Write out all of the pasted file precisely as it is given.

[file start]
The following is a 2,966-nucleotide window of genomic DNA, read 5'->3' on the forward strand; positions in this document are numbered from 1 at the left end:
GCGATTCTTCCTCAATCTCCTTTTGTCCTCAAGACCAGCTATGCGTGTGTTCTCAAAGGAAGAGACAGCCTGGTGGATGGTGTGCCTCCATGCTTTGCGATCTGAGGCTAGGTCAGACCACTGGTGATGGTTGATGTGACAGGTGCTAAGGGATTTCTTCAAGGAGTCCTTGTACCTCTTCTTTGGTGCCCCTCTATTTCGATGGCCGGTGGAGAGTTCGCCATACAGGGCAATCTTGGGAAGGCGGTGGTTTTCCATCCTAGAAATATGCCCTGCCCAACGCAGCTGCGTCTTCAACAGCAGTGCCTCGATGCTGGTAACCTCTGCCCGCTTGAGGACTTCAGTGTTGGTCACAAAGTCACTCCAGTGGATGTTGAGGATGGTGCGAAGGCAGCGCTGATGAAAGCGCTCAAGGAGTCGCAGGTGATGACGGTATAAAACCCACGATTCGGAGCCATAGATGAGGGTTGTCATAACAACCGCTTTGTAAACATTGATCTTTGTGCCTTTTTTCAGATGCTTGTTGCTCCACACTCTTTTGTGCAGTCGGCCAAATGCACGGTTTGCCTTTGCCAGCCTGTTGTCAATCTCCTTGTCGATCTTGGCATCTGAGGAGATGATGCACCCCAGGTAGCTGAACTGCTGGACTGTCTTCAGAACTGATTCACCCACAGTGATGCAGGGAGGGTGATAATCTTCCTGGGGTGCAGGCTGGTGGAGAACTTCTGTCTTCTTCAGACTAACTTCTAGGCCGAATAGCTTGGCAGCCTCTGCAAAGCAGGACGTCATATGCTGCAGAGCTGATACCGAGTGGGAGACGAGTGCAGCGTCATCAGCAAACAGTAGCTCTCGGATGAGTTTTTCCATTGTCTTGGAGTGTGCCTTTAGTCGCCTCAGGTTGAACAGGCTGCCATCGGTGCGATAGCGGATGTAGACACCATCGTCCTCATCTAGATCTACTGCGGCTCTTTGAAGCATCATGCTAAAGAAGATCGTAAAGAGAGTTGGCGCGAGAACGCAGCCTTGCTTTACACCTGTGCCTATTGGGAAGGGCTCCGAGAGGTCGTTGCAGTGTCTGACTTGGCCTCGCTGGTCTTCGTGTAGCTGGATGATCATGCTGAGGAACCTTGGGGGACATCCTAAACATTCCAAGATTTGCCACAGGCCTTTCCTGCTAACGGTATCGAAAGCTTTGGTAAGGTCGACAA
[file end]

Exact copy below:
The following is a 2,966-nucleotide window of genomic DNA, read 5'->3' on the forward strand; positions in this document are numbered from 1 at the left end:
GCGATTCTTCCTCAATCTCCTTTTGTCCTCAAGACCAGCTATGCGTGTGTTCTCAAAGGAAGAGACAGCCTGGTGGATGGTGTGCCTCCATGCTTTGCGATCTGAGGCTAGGTCAGACCACTGGTGATGGTTGATGTGACAGGTGCTAAGGGATTTCTTCAAGGAGTCCTTGTACCTCTTCTTTGGTGCCCCTCTATTTCGATGGCCGGTGGAGAGTTCGCCATACAGGGCAATCTTGGGAAGGCGGTGGTTTTCCATCCTAGAAATATGCCCTGCCCAACGCAGCTGCGTCTTCAACAGCAGTGCCTCGATGCTGGTAACCTCTGCCCGCTTGAGGACTTCAGTGTTGGTCACAAAGTCACTCCAGTGGATGTTGAGGATGGTGCGAAGGCAGCGCTGATGAAAGCGCTCAAGGAGTCGCAGGTGATGACGGTATAAAACCCACGATTCGGAGCCATAGATGAGGGTTGTCATAACAACCGCTTTGTAAACATTGATCTTTGTGCCTTTTTTCAGATGCTTGTTGCTCCACACTCTTTTGTGCAGTCGGCCAAATGCACGGTTTGCCTTTGCCAGCCTGTTGTCAATCTCCTTGTCGATCTTGGCATCTGAGGAGATGATGCACCCCAGGTAGCTGAACTGCTGGACTGTCTTCAGAACTGATTCACCCACAGTGATGCAGGGAGGGTGATAATCTTCCTGGGGTGCAGGCTGGTGGAGAACTTCTGTCTTCTTCAGACTAACTTCTAGGCCGAATAGCTTGGCAGCCTCTGCAAAGCAGGACGTCATATGCTGCAGAGCTGATACCGAGTGGGAGACGAGTGCAGCGTCATCAGCAAACAGTAGCTCTCGGATGAGTTTTTCCATTGTCTTGGAGTGTGCCTTTAGTCGCCTCAGGTTGAACAGGCTGCCATCGGTGCGATAGCGGATGTAGACACCATCGTCCTCATCTAGATCTACTGCGGCTCTTTGAAGCATCATGCTAAAGAAGATCGTAAAGAGAGTTGGCGCGAGAACGCAGCCTTGCTTTACACCTGTGCCTATTGGGAAGGGCTCCGAGAGGTCGTTGCAGTGTCTGACTTGGCCTCGCTGGTCTTCGTGTAGCTGGATGATCATGCTGAGGAACCTTGGGGGACATCCTAAACATTCCAAGATTTGCCACAGGCCTTTCCTGCTAACGGTATCGAAAGCTTTGGTAAGGTCGACAA